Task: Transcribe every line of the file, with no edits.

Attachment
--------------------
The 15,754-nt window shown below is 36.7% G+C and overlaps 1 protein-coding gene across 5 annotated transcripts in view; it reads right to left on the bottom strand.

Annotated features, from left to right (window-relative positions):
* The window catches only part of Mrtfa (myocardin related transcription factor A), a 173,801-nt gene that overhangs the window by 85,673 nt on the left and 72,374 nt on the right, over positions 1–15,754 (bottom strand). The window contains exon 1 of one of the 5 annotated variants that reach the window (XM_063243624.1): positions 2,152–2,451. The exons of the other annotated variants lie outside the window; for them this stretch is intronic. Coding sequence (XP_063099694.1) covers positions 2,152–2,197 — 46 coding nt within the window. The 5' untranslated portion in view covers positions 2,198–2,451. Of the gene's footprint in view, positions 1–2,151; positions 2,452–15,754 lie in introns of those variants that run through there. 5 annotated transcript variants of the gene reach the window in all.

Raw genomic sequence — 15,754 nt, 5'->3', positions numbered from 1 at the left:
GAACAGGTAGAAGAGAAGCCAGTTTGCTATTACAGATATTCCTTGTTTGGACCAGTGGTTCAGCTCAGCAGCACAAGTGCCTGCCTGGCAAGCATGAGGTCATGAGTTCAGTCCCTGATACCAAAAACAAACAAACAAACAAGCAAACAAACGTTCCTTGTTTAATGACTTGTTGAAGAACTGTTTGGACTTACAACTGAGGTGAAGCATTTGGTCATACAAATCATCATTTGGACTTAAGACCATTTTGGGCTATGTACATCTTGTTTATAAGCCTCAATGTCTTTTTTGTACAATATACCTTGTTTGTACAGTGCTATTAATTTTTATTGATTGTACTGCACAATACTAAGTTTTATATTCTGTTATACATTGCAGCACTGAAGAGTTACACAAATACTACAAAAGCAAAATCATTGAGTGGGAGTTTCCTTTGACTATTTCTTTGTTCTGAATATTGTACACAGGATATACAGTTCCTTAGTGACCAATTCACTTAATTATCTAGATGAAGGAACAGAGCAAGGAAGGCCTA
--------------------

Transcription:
The 15,754-nt window shown below is 36.7% G+C and overlaps 1 protein-coding gene across 5 annotated transcripts in view; it reads right to left on the bottom strand.

Annotated features, from left to right (window-relative positions):
* The window catches only part of Mrtfa (myocardin related transcription factor A), a 173,801-nt gene that overhangs the window by 85,673 nt on the left and 72,374 nt on the right, over positions 1–15,754 (bottom strand). The window contains exon 1 of one of the 5 annotated variants that reach the window (XM_063243624.1): positions 2,152–2,451. The exons of the other annotated variants lie outside the window; for them this stretch is intronic. Coding sequence (XP_063099694.1) covers positions 2,152–2,197 — 46 coding nt within the window. The 5' untranslated portion in view covers positions 2,198–2,451. Of the gene's footprint in view, positions 1–2,151; positions 2,452–15,754 lie in introns of those variants that run through there. 5 annotated transcript variants of the gene reach the window in all.

Raw genomic sequence — 15,754 nt, 5'->3', positions numbered from 1 at the left:
GAACAGGTAGAAGAGAAGCCAGTTTGCTATTACAGATATTCCTTGTTTGGACCAGTGGTTCAGCTCAGCAGCACAAGTGCCTGCCTGGCAAGCATGAGGTCATGAGTTCAGTCCCTGATACCAAAAACAAACAAACAAACAAGCAAACAAACGTTCCTTGTTTAATGACTTGTTGAAGAACTGTTTGGACTTACAACTGAGGTGAAGCATTTGGTCATACAAATCATCATTTGGACTTAAGACCATTTTGGGCTATGTACATCTTGTTTATAAGCCTCAATGTCTTTTTTGTACAATATACCTTGTTTGTACAGTGCTATTAATTTTTATTGATTGTACTGCACAATACTAAGTTTTATATTCTGTTATACATTGCAGCACTGAAGAGTTACACAAATACTACAAAAGCAAAATCATTGAGTGGGAGTTTCCTTTGACTATTTCTTTGTTCTGAATATTGTACACAGGATATACAGTTCCTTAGTGACCAATTCACTTAATTATCTAGATGAAGGAACAGAGCAAGGAAGGCCTA